We respect international law. Milosevic is now an indicted war criminal, charged with crimes against humanity.

The indictment by the International War Crimes Tribunal in the Hague is not a political act. It is an indictment from an independent court set up under the authority of the United Nations.

It tells Milosevic that he must either face justice or forever be a fugitive. It shows the victims of his terror in Kosovo that justice will be done. It is not revenge: it is the rule of law.

The indictment is a hideous catalogue of Milosevic's offensive in Kosovo. Six massacres in Racak, Bela Crkva, Velika Krusa, Djakovica, Crkolez, and Izbica. The deportation of around 740,000 Kosovo Albanians, their persecution on political, racial and religious grounds. The murder of 385 identified people.

It describes how people were ordered to leave their homes under threat of death. They were forced into convoys herded in thousands by the Serb forces towards the borders. They were beaten and starved. Men were separated from their families and taken away to be killed. At the border, their remaining property - the little they had been able to take with them: money, jewellery, cars, even their identification documents - was stolen.

Milosevic is charged with the planning, instigation and execution of these crimes. And for failing to prevent his forces from carrying out crimes that he knew they were about to commit.

But the indictment covers only a fraction of Milosevic's brutality. Hundreds of thousands of refugees - the expelled, the raped, the widowed, the orphaned and the dispossessed - stand witness to his crimes against humanity. And we should be in no doubt that we will find new horrors when we enter Kosovo.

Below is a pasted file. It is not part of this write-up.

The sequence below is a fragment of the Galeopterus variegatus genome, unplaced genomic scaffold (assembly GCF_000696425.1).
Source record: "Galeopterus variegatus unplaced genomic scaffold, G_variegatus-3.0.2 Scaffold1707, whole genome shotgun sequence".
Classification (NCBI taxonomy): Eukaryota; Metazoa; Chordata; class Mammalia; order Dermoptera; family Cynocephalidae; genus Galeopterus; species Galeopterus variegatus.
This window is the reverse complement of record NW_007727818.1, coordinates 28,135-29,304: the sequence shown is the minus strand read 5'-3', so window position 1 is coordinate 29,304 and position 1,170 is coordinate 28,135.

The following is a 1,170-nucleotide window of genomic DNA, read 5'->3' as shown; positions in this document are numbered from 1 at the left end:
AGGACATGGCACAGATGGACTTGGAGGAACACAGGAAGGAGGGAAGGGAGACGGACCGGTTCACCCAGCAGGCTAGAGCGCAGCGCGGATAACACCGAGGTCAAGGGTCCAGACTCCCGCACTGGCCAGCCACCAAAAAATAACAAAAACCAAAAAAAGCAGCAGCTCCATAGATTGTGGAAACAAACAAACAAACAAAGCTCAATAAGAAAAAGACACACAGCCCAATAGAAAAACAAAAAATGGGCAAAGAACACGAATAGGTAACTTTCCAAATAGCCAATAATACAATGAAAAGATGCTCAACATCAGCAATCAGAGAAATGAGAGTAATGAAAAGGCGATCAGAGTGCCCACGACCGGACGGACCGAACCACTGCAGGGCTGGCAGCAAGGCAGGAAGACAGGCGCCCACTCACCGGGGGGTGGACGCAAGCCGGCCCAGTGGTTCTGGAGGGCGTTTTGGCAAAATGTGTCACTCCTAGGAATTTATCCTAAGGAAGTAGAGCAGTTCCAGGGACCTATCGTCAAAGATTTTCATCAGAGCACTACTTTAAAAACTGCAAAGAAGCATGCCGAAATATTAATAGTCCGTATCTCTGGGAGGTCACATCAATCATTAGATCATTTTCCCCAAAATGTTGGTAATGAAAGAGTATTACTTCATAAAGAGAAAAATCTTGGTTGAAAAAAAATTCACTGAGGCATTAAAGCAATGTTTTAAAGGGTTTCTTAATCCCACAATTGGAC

It is the values he has disregarded which are the basis for Nato's actions and which have united and strengthened the resolve of the international community. It is these values which underpin the International Tribunal. It is these values which will form the basis for an end to the violence and the beginning of a lasting peace.

Milosevic has no values. In Judge Arbour's indictment he is revealed for what he really is - not a statesman, not a hero, not a master tactician - but a thief and a murderer.

Judge Arbour has told many of us in the international community what Milosevic has been trying to hide from us and his people for many years. But the truth will out, and the Serb people are also discovering it. Mothers are protesting, they do not want to let their sons go back to the front nor do their sons. Desertions are running rife. Dissent is increasing. Milosevic's regime is starting to crumble.

Our campaign is succeeding. We must now hold steady and follow it through to its conclusion. Our victory in Kosovo will be a tribute to the principles that we went to war to defend.

Milosevic will not carry forward the horrors of the past into our future. The future will be built on the values Nato has defended for the last 50 years. They will endure and Europe will prosper, while Milosevic makes his date with justice.